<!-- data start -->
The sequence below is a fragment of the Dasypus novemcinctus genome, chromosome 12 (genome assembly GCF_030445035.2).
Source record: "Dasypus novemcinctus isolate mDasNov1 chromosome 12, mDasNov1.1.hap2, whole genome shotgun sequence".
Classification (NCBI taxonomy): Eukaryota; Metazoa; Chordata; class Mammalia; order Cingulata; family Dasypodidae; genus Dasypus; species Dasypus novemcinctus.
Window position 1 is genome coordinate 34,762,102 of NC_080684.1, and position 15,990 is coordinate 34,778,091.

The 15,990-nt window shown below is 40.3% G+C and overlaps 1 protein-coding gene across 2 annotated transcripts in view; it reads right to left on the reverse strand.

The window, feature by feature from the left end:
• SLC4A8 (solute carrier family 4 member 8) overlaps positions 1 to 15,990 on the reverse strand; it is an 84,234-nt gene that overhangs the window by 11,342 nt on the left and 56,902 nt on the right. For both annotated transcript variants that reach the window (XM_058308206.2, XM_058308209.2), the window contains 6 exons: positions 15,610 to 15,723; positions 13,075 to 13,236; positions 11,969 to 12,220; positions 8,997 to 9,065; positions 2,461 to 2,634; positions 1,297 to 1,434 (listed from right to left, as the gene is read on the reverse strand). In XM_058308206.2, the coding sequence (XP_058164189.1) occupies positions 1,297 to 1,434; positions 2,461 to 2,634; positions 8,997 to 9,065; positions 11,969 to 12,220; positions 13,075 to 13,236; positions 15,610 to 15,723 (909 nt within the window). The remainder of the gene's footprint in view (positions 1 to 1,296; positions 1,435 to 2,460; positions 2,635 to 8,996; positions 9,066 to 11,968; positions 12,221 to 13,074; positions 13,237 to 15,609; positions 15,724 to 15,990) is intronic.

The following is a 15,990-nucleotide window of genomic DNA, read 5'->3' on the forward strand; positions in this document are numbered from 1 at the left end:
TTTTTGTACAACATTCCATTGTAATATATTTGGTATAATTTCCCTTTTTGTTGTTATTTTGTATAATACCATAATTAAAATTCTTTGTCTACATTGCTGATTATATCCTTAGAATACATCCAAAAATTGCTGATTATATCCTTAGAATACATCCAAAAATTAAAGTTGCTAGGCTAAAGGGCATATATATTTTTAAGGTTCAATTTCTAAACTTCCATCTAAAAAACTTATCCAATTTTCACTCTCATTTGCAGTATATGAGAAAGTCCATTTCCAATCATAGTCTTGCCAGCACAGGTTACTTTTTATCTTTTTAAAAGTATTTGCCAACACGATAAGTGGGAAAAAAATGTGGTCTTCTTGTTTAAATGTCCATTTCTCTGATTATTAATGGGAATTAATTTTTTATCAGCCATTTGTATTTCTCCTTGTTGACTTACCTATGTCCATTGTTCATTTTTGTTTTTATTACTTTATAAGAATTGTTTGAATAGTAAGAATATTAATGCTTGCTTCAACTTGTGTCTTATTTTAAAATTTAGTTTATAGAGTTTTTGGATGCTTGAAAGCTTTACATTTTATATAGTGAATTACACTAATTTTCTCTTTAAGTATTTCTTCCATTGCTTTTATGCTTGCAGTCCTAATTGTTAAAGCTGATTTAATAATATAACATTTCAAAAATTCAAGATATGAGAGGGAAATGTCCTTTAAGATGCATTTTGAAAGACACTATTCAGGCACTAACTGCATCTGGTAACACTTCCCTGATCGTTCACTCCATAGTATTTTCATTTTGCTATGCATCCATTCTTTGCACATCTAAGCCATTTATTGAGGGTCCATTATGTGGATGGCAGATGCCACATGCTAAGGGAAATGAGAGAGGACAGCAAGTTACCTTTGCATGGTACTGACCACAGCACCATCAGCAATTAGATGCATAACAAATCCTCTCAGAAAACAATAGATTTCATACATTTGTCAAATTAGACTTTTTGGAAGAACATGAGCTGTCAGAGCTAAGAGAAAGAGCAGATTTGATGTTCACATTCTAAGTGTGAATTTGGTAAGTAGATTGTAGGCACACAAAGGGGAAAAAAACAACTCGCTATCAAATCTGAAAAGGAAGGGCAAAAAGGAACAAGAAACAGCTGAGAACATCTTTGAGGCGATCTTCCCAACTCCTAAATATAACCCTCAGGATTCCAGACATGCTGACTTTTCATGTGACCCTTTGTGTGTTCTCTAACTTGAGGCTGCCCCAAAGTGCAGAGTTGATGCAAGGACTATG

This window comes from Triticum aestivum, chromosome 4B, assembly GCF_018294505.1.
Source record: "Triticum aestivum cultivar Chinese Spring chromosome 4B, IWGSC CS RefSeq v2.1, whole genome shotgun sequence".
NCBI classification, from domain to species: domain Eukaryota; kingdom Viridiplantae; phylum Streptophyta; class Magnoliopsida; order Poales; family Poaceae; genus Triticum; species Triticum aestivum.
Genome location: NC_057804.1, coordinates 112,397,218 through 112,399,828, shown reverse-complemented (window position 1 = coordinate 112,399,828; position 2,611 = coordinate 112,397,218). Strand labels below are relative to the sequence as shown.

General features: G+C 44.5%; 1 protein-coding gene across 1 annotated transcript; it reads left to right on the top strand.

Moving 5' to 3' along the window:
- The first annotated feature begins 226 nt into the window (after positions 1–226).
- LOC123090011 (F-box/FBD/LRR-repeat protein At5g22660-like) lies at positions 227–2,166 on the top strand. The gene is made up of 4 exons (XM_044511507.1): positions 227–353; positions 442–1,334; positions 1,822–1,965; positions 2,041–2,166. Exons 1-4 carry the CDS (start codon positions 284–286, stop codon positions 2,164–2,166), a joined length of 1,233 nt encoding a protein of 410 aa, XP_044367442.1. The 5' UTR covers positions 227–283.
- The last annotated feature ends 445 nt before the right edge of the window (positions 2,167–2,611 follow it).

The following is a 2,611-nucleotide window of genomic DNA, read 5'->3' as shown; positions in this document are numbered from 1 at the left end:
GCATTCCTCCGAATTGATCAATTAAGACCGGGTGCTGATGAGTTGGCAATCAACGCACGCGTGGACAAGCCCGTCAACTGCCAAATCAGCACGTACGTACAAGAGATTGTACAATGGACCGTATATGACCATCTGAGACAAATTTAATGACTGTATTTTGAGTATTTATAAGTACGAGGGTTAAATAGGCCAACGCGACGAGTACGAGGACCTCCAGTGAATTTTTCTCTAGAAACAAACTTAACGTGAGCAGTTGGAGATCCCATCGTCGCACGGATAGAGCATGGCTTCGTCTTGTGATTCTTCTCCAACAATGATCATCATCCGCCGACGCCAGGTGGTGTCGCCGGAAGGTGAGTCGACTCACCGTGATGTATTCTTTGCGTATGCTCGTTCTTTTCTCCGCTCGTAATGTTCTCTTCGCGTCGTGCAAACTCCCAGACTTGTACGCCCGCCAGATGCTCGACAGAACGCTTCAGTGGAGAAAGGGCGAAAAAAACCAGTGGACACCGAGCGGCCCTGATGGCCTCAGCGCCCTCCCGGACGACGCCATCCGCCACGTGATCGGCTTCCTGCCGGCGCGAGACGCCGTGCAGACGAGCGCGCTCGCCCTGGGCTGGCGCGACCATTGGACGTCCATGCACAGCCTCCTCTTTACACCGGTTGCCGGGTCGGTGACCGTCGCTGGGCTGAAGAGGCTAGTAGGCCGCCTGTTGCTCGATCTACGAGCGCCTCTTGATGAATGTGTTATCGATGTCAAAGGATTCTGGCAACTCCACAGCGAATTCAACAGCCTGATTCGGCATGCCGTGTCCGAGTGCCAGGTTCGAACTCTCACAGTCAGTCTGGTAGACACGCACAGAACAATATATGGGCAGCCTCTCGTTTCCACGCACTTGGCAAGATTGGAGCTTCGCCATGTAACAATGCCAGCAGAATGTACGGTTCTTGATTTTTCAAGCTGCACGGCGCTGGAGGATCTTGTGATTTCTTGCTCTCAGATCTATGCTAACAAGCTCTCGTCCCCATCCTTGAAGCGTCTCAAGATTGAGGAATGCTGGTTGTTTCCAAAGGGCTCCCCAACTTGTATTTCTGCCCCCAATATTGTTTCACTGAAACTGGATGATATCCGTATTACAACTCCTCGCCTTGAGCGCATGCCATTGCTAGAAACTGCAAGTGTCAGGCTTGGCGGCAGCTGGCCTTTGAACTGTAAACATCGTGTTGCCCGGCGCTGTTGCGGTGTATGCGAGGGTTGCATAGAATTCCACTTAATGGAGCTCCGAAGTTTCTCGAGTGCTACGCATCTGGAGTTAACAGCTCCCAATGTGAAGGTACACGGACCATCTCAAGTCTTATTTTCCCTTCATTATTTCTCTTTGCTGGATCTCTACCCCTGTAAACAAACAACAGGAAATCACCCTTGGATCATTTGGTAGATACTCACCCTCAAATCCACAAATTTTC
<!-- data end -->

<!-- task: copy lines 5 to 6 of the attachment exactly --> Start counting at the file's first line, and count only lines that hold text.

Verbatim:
The 15,990-nt window shown below is 40.3% G+C and overlaps 1 protein-coding gene across 2 annotated transcripts in view; it reads right to left on the reverse strand.

The window, feature by feature from the left end: